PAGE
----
When he spoke, I realized my error. What right did I have to think of  him as poor when he did not perceive himself this way? What right did I have to align myself with the energy field, the morphic field of pity and sympathy…of the morphic field of perceiving him as a victim…when he did not see himself this way. I teach and write about morphic fields and I take care what morphic fields I align myself with. And yet, I fell into a trap of aligning myself with perceiving someone as a victim and thus as someone powerless to do something about their own situation. Monday taught me that he did have the power, and how important it is to see ourselves and our fellow humans as powerful, and not as victims.

I have thought about this quite a bit lately as I listen to the news and hear people take up causes for ‘victims’. And I wonder if this harms the people that might need our help just until they regain their own power. I wonder what difference could be made if we first and foremost perceived our fellow humans as having power to do something to help themselves. And did our supporting and helping from that perspective instead of the perspective of seeing them as victims.

I write about the power of morphic fields in The Genuine Contact Way: Nourishing a Culture of Leadership. Have you read this book yet?

Genuine Contact Way Blog

Approaching Life and Leadership Development Learning as an Adventure

Do you have the courage to think about embracing the new leadership paradigm of ‘Leading So People Will Lead’? Do you have the courage to embrace something radically different? When my children were young and I took them on trips and couldn’t find our destination, they had learned not to ask ‘are we lost’ but rather to ask ‘are we having an adventure yet?’ As adults, they still ask me this question when I am driving, and when I say ‘yes’, I look out of the corner of my eye and see a big smile.

When you learn about Nourishing a Culture of Leadership with us, you are encouraged to question, experiment, play and explore with the ideas and concepts that are shared with you. We consider that you are on a learning adventure, that you are learning all of the time, and that you are curious. This combination puts you clearly in the picture of your learning, connecting more deeply to who you are, while taking in some information that is intended to be useful to you. In the end, it is you with your own deep connection to yourself and where the learning fits into ‘you’ that will take responsibility for applying the learning.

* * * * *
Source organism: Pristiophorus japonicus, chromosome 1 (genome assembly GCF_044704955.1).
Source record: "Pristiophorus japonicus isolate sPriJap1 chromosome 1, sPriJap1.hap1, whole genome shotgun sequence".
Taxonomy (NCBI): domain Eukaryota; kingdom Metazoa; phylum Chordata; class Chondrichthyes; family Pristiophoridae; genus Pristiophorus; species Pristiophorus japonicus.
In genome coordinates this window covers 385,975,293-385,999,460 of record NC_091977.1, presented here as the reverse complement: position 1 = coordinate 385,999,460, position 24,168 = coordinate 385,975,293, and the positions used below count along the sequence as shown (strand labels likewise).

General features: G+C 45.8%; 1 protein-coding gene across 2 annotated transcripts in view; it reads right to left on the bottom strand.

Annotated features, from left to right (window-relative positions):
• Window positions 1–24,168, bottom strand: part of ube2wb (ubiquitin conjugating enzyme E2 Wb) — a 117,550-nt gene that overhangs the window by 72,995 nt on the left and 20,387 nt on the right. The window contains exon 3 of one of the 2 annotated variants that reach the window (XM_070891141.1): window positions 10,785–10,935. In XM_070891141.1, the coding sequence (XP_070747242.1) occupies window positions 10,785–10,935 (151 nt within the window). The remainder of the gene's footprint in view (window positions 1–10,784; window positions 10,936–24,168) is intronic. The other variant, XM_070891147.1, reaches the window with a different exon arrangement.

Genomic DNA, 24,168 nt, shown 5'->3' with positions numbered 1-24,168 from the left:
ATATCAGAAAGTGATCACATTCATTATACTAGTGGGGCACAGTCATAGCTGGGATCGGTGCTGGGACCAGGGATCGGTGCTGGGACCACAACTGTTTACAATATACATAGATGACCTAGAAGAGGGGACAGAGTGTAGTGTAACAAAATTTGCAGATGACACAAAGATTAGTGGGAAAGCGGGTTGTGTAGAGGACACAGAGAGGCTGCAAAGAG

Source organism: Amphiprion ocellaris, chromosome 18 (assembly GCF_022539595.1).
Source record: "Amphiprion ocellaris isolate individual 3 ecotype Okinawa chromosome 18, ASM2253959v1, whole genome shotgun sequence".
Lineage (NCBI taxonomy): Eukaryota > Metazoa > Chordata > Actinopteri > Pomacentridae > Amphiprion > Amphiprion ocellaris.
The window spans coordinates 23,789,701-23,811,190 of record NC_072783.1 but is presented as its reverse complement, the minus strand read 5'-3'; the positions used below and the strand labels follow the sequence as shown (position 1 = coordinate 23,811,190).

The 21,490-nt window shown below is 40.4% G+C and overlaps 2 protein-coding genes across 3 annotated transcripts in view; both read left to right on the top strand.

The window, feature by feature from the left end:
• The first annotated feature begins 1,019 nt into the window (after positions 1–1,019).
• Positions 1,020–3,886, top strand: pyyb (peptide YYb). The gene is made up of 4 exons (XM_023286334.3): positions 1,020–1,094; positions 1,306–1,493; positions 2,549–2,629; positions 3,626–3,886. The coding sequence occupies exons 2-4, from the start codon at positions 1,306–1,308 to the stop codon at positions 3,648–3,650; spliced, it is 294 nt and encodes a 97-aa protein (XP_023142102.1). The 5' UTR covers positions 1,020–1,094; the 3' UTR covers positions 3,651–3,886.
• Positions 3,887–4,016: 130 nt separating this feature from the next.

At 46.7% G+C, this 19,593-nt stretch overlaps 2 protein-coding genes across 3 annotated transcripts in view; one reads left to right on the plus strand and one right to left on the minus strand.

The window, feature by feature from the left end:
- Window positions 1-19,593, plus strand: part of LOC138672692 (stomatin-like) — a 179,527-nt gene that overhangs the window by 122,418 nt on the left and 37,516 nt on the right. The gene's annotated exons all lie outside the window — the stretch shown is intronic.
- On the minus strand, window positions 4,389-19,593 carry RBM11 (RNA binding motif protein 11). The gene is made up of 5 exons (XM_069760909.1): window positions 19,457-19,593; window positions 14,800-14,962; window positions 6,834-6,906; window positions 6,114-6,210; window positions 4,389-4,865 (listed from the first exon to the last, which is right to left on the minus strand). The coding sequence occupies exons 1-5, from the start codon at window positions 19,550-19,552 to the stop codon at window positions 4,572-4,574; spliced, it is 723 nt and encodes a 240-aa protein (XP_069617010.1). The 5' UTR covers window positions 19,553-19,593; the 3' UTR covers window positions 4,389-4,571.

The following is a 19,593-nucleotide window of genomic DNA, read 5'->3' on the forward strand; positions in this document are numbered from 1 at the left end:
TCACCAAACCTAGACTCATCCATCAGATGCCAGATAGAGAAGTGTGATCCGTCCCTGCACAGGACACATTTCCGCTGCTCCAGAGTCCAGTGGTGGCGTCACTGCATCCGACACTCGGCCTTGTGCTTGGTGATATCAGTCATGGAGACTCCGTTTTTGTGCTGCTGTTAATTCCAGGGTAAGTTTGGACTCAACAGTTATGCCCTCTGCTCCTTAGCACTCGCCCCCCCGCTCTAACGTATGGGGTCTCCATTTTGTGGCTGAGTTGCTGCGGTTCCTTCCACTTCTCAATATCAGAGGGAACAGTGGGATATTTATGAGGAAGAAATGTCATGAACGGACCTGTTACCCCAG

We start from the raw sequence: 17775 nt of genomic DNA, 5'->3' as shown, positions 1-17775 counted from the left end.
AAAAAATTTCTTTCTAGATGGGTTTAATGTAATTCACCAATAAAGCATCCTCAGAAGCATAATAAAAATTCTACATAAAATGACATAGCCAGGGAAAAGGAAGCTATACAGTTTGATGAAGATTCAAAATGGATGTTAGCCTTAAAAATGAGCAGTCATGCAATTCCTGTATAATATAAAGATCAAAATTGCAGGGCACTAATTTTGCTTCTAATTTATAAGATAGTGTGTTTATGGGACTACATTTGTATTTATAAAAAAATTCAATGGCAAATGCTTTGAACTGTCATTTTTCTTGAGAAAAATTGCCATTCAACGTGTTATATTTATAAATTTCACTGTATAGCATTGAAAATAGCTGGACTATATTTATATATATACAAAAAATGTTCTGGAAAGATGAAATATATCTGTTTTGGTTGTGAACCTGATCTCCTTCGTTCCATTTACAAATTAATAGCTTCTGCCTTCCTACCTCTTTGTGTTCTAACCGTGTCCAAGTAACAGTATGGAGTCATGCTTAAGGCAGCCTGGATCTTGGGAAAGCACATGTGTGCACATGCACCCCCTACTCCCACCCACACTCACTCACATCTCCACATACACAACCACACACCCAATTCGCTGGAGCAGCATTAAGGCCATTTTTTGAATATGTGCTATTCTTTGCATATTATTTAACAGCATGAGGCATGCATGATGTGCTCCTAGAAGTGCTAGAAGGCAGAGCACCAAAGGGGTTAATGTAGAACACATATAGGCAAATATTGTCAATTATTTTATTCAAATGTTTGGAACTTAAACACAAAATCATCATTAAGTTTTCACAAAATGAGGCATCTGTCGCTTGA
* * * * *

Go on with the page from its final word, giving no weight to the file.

Anything to do with Leadership itself and with Nourishing a Culture of Leadership cannot succeed if it is not coming from a deeply rooted place in you. We refer to this deeply rooted place as Genuine Contact.

Surprisingly, being in genuine contact with self and thus with learning integration and application feels scary to a lot of people.

Maybe it is just the right time in your life to accept that learning a system that is designed by someone, and being expected to religiously follow it might be too limiting. Learning something, and being invited to make it yours  in your own unique way, to expand on it, to be curious and to make adjustments might be something you are now ready for. It is scary because you venture into the unknown and because there might be a feeling that you might fail. However, think of the limitations you leave behind as you open up a path forward for yourself and your leadership to greater possibilities.

Do consider joining us in the Extraordinary Leadership Network to develop yourself and your world of possibilities www.extraordinaryleadershipnetwork.com